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Richard Roth: U.S. building its case against Iraq

Roth: "The U.S. [is] trying to gather support from its allies and from others in the U.N. system in case it wants to go to war against Iraq."

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NEW YORK (CNN) -- The White House says Iraq's report on its weapons of mass destruction programs fails to reflect the whole truth. Chief U.N. weapons inspector Hans Blix presented his own evaluation of Iraq's declaration to the Security Council on Thursday. CNN senior United Nations correspondent Richard Roth discussed Blix's assessment with Talk Back Live host Arthel Neville.

NEVILLE: What is Dr. Blix's take?

ROTH: Chief U.N. weapons inspector Hans Blix says Iraq has not come up with enough information to satisfy him (or) the International Atomic Energy Agency. Blix said an opportunity was missed by the Iraqi government.

The U.S. says it's a material breach (of the U.N. resolution). Iraq, here at the U.N., said it's not, (and) that Washington just wants regime change in Baghdad -- Arthel.

NEVILLE: So, Richard, what does all this mean, though? What happens now?

ROTH: The United States is pushing for a briefing by Dr. Blix a lot sooner than the planned January 27 date. (U.S.) Secretary (of State Colin) Powell (says) a body of evidence is being collected; the U.S. (is) trying to gather support from its allies and from others in the U.N. system in case it wants to go to war against Iraq.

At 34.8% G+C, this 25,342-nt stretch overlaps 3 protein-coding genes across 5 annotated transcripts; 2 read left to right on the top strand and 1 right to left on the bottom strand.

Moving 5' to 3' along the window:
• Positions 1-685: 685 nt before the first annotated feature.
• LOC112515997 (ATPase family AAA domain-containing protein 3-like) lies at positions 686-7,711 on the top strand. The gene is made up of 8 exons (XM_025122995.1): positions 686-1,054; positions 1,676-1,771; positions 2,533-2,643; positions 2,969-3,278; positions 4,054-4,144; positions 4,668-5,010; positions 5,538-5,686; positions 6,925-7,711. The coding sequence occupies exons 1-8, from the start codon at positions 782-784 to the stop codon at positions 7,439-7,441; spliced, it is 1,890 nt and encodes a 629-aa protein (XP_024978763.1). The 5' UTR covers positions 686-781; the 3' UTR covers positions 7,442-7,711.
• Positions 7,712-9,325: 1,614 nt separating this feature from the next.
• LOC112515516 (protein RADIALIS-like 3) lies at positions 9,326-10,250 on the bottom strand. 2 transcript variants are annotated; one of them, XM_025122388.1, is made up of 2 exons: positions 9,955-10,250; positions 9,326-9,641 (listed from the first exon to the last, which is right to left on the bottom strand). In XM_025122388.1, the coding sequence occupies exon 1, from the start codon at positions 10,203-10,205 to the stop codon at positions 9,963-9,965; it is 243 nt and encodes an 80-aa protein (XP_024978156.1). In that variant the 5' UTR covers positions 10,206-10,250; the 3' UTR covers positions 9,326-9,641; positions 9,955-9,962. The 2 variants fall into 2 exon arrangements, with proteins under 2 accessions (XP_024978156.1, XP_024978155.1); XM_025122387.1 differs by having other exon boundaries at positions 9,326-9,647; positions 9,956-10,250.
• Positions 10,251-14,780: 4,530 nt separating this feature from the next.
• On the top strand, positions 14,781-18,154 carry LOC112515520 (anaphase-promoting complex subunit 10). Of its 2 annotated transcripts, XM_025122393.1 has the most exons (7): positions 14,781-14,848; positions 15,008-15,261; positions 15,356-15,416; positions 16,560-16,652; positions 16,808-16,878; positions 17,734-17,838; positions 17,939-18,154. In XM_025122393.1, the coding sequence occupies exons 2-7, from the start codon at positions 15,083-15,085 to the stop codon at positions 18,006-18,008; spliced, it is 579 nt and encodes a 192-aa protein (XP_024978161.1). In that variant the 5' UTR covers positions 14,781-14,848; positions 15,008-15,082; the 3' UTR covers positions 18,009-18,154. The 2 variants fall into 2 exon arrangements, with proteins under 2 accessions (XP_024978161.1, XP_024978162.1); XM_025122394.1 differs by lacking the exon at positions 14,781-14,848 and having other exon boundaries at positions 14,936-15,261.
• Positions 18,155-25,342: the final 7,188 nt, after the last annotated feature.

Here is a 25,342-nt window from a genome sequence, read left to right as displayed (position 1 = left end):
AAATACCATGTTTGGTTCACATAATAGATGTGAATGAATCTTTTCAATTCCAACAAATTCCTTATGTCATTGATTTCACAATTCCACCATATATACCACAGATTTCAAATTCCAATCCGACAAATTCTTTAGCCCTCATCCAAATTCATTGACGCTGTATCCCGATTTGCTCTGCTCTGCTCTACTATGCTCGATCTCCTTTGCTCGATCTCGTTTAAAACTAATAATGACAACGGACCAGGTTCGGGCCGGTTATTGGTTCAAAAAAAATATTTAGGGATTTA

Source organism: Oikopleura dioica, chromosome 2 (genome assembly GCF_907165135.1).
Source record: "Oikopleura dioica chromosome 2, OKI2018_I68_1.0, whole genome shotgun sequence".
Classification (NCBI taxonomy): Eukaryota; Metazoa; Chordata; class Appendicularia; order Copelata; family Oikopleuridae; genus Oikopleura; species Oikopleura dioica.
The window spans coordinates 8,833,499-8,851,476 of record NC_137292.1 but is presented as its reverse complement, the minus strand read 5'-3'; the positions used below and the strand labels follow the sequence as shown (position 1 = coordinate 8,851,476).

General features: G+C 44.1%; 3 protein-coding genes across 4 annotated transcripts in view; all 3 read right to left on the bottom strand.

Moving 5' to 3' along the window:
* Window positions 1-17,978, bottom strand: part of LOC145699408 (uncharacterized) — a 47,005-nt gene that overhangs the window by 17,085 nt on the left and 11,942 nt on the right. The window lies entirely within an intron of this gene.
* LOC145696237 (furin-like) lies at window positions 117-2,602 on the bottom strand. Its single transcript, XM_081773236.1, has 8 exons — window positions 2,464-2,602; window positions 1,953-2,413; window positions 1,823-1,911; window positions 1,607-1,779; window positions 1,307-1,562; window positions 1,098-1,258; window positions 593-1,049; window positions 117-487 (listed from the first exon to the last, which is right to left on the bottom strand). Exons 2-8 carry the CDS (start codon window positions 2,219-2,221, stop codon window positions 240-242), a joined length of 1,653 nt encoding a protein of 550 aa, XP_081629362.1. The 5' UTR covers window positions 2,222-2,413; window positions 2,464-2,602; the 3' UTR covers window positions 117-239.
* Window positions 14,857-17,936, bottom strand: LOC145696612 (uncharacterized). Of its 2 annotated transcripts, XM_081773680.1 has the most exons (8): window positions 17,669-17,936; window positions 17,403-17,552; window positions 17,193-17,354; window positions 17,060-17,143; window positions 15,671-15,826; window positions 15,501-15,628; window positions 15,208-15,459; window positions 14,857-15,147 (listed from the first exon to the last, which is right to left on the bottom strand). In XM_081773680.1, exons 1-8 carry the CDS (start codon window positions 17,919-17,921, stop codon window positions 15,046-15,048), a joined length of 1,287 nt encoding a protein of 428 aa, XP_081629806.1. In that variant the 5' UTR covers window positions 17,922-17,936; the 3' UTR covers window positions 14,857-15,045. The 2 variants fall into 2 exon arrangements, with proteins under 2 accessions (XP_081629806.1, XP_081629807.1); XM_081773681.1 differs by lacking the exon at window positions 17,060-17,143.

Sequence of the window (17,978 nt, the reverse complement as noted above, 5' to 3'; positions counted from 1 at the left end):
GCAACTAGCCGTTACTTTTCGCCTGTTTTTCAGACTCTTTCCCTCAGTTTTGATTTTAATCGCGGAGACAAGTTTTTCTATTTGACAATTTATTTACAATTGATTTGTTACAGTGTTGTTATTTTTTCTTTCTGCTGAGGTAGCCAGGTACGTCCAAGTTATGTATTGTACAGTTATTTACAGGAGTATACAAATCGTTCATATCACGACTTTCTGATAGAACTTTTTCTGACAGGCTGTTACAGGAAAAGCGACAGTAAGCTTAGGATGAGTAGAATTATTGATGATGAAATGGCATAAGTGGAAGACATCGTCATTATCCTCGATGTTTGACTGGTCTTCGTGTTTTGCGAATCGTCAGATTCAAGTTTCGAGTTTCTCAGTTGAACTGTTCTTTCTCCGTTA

NEVILLE: And let's talk about Iraq. What is Iraq saying?

ROTH: Iraq says this is all a continuing pattern, that the allegations by Washington and Britain (are) nothing new.

So, you have, in a way, both sides, from Baghdad to Washington, saying: You've said this before. It really doesn't matter anymore, whether it's on the documents, on the allegations of cooperation. What may be new: There's more pressure from the U.S. on the inspectors to get the scientists that live and work in Iraq to come out of the country to be able to tell them what may be going on without the prying eyes of Iraqi government officials.

Iraq is preparing a list (of scientists). By the end of the month, (Iraq is) supposed to hand it over to the U.N. But nobody knows if these scientists are willing to leave or leave on their own.

NEVILLE: So, Richard, everybody is wondering, what's the bottom line? Does this mean war?

ROTH: Jack Straw, the British foreign secretary, says war is not inevitable. Neither does the secretary-general (believe war is inevitable).

The U.S. is building its case. President Bush has said, in some cases, he hasn't even made up his mind yet. They're keeping their options open, no matter which way it goes. Right now, they are pursuing diplomatic means through the inspectors. They want to give it time. But we know that forces are being built up in the region.

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